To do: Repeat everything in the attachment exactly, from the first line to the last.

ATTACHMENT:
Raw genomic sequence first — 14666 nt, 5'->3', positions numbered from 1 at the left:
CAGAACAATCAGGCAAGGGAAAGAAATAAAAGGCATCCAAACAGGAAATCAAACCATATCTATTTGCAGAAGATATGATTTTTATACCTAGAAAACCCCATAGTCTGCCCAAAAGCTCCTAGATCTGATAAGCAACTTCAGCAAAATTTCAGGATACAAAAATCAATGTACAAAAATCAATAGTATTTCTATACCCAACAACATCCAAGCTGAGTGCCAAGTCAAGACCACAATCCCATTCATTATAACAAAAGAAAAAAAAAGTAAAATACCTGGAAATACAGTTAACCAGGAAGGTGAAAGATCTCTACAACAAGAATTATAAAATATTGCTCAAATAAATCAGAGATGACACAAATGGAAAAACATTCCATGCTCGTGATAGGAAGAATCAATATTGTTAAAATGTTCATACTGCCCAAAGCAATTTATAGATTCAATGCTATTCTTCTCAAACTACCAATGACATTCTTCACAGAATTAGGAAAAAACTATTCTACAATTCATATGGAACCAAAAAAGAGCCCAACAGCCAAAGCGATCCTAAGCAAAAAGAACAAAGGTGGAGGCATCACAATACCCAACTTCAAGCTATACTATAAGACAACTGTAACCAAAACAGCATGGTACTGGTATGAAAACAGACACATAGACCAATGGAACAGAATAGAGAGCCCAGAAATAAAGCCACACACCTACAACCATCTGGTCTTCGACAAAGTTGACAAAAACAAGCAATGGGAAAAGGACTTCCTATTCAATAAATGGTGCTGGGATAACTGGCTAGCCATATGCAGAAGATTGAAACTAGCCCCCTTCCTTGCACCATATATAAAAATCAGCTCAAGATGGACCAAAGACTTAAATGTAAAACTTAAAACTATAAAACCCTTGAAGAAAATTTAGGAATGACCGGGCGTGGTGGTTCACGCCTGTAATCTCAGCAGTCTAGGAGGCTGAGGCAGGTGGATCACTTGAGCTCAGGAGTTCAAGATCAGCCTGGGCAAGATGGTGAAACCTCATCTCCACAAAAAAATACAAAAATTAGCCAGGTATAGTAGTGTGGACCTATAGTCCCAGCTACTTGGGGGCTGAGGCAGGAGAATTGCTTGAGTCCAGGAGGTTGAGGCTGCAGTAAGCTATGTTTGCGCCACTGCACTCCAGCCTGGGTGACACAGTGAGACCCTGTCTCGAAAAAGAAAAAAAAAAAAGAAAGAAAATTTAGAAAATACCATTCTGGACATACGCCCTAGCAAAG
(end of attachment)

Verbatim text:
Raw genomic sequence first — 14666 nt, 5'->3', positions numbered from 1 at the left:
CAGAACAATCAGGCAAGGGAAAGAAATAAAAGGCATCCAAACAGGAAATCAAACCATATCTATTTGCAGAAGATATGATTTTTATACCTAGAAAACCCCATAGTCTGCCCAAAAGCTCCTAGATCTGATAAGCAACTTCAGCAAAATTTCAGGATACAAAAATCAATGTACAAAAATCAATAGTATTTCTATACCCAACAACATCCAAGCTGAGTGCCAAGTCAAGACCACAATCCCATTCATTATAACAAAAGAAAAAAAAAGTAAAATACCTGGAAATACAGTTAACCAGGAAGGTGAAAGATCTCTACAACAAGAATTATAAAATATTGCTCAAATAAATCAGAGATGACACAAATGGAAAAACATTCCATGCTCGTGATAGGAAGAATCAATATTGTTAAAATGTTCATACTGCCCAAAGCAATTTATAGATTCAATGCTATTCTTCTCAAACTACCAATGACATTCTTCACAGAATTAGGAAAAAACTATTCTACAATTCATATGGAACCAAAAAAGAGCCCAACAGCCAAAGCGATCCTAAGCAAAAAGAACAAAGGTGGAGGCATCACAATACCCAACTTCAAGCTATACTATAAGACAACTGTAACCAAAACAGCATGGTACTGGTATGAAAACAGACACATAGACCAATGGAACAGAATAGAGAGCCCAGAAATAAAGCCACACACCTACAACCATCTGGTCTTCGACAAAGTTGACAAAAACAAGCAATGGGAAAAGGACTTCCTATTCAATAAATGGTGCTGGGATAACTGGCTAGCCATATGCAGAAGATTGAAACTAGCCCCCTTCCTTGCACCATATATAAAAATCAGCTCAAGATGGACCAAAGACTTAAATGTAAAACTTAAAACTATAAAACCCTTGAAGAAAATTTAGGAATGACCGGGCGTGGTGGTTCACGCCTGTAATCTCAGCAGTCTAGGAGGCTGAGGCAGGTGGATCACTTGAGCTCAGGAGTTCAAGATCAGCCTGGGCAAGATGGTGAAACCTCATCTCCACAAAAAAATACAAAAATTAGCCAGGTATAGTAGTGTGGACCTATAGTCCCAGCTACTTGGGGGCTGAGGCAGGAGAATTGCTTGAGTCCAGGAGGTTGAGGCTGCAGTAAGCTATGTTTGCGCCACTGCACTCCAGCCTGGGTGACACAGTGAGACCCTGTCTCGAAAAAGAAAAAAAAAAAAGAAAGAAAATTTAGAAAATACCATTCTGGACATACGCCCTAGCAAAG